7. “Don’t beat yourself up if you have an anaphylactic reaction.”

Too many times after experiencing a severe allergic reaction, I’ve felt complete anger and upset at myself. I tend to ask myself many questions including:

“Why wasn’t I more careful?”

“Why didn’t I realize this wasn’t safe?”

In many ways, in situations such as this, I’ve often felt that I don’t have the right to be upset about reacting as somehow I should have been more careful. It’s taken me quite a long time to realize that I’m only human – sometimes I make mistakes when reading things or sometimes there’s no explanation as to why I reacted. The product doesn’t contain my allergens and there’s no may contain warning either.

8. “Things seem really daunting now, but with time it becomes easier.”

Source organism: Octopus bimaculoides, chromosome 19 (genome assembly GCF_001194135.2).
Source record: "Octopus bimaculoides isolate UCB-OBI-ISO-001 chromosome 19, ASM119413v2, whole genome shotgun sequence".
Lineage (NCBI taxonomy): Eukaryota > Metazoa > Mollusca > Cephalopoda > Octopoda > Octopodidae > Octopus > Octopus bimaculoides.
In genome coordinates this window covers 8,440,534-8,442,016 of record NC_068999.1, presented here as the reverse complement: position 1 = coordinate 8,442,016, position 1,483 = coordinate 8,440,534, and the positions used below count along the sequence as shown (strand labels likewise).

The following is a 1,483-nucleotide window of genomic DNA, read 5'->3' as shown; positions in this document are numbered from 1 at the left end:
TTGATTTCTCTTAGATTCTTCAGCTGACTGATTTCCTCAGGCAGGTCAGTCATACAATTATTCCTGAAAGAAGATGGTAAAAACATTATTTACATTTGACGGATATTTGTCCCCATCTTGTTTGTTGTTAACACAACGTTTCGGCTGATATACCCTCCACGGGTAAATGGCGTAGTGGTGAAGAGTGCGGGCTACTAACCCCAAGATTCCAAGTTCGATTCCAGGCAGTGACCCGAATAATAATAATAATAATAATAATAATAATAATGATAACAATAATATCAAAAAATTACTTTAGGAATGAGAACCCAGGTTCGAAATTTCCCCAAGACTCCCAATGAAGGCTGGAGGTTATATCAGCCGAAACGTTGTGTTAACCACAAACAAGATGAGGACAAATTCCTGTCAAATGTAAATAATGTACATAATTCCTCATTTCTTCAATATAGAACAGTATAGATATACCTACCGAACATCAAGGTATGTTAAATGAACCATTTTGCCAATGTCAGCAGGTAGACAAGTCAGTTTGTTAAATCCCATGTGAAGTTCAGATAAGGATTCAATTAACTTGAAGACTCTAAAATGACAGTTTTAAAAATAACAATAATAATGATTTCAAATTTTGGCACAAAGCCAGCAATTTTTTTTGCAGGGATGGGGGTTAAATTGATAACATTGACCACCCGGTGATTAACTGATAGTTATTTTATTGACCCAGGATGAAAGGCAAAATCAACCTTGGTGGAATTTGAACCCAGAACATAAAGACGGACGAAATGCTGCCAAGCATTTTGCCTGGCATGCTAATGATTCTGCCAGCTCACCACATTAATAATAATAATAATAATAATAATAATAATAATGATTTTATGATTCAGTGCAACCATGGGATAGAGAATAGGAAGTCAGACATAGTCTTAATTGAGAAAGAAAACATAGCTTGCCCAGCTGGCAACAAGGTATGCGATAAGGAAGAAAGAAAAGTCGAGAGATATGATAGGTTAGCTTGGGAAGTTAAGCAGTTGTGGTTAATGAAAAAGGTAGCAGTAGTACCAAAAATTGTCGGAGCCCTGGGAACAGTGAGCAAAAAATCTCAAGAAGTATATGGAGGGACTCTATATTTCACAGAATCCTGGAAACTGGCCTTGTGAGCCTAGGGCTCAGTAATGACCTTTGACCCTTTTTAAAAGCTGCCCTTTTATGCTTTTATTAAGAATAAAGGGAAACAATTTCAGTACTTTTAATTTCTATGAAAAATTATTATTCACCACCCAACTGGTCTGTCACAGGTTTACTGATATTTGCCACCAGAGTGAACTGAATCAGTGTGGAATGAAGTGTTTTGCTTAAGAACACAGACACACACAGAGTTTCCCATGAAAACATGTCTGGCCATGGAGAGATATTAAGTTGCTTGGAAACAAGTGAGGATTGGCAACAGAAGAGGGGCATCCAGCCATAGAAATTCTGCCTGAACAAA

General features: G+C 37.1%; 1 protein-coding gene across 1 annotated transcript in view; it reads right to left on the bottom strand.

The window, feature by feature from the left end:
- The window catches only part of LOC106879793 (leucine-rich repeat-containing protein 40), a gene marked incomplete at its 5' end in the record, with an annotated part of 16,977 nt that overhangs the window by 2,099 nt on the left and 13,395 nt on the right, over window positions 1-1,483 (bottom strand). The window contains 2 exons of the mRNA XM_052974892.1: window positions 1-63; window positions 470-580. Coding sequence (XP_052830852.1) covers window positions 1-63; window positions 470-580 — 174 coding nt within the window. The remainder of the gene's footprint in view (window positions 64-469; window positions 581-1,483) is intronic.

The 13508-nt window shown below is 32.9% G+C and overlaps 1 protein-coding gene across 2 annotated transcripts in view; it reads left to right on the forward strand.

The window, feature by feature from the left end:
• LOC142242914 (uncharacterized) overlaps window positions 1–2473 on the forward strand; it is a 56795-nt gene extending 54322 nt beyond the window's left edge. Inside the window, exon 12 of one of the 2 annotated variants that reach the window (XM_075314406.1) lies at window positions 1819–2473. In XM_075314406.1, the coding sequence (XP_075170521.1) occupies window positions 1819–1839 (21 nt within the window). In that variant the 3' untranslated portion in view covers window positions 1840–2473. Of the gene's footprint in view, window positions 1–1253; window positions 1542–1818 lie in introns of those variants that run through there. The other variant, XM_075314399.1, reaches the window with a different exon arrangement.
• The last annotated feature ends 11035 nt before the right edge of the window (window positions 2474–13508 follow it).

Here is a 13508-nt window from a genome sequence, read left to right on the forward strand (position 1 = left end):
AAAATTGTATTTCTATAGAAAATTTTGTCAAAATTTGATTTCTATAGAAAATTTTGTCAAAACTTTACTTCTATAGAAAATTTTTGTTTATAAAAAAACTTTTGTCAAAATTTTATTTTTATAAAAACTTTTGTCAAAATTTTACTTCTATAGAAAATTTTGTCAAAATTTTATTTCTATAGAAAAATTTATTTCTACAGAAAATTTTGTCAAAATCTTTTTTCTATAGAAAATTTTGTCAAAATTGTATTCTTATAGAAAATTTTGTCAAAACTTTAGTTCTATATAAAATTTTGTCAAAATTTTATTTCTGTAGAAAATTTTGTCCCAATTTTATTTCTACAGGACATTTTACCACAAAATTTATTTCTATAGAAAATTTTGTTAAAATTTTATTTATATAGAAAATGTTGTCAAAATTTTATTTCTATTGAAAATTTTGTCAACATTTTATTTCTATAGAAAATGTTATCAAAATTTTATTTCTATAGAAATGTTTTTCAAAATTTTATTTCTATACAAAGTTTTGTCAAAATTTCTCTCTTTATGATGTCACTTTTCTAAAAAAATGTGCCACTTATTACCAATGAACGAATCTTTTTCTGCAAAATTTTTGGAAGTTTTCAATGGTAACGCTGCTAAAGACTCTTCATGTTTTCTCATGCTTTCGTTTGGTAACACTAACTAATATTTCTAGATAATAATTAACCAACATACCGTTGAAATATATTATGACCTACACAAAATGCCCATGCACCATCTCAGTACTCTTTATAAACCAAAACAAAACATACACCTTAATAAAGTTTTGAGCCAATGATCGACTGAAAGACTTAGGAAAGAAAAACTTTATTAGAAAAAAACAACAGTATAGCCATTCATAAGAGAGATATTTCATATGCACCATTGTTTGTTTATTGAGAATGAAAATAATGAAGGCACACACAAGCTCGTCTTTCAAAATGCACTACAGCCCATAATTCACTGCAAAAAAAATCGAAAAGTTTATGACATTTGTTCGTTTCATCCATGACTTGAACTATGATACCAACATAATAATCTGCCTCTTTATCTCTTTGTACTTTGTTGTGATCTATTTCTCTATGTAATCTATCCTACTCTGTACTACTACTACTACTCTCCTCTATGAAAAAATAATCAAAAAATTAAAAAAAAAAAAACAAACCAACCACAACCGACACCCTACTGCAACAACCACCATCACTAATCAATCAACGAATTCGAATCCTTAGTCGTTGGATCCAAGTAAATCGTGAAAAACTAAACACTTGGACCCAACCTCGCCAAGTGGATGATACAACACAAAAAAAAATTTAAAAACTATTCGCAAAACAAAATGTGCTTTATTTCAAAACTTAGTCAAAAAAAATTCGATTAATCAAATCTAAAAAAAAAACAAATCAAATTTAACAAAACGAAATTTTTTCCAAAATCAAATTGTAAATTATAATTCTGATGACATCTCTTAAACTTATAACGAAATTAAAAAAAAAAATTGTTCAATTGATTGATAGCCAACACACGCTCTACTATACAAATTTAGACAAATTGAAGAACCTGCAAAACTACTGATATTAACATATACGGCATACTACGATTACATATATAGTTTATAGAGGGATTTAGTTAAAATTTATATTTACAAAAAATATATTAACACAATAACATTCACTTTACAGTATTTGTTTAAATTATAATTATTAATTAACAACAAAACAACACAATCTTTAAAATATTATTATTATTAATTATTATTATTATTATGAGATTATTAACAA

When I was first diagnosed I remember feeling completely overwhelmed. Allergies and anaphylaxis had thrown me into this complete new world and I felt like I was drowning trying to keep on top of everything. I never thought things would get easier, but I am happy to report that for me, with time, my allergies and anaphylaxis have become easier to live with. Don’t get me wrong – they are still scary and sometimes I do feel terrified. However, things like checking labels is now second nature to me and I’m very aware of things I know definitely to avoid, and things that are more likely to be safe.

9. “It’s OK to feel like things are too much.”

I’ve a very bad habit of beating myself up if I feel like I am struggling. Even to this day, nearly eight years after my first severe allergic reaction, I need reminding of this. I often feel like I’m not allowed to feel like I’m struggling with everything, but it’s OK to feel like you don’t want to deal with everything that’s going on, and that you wish things were easier. You’re only human.

Originally published: May 16, 2018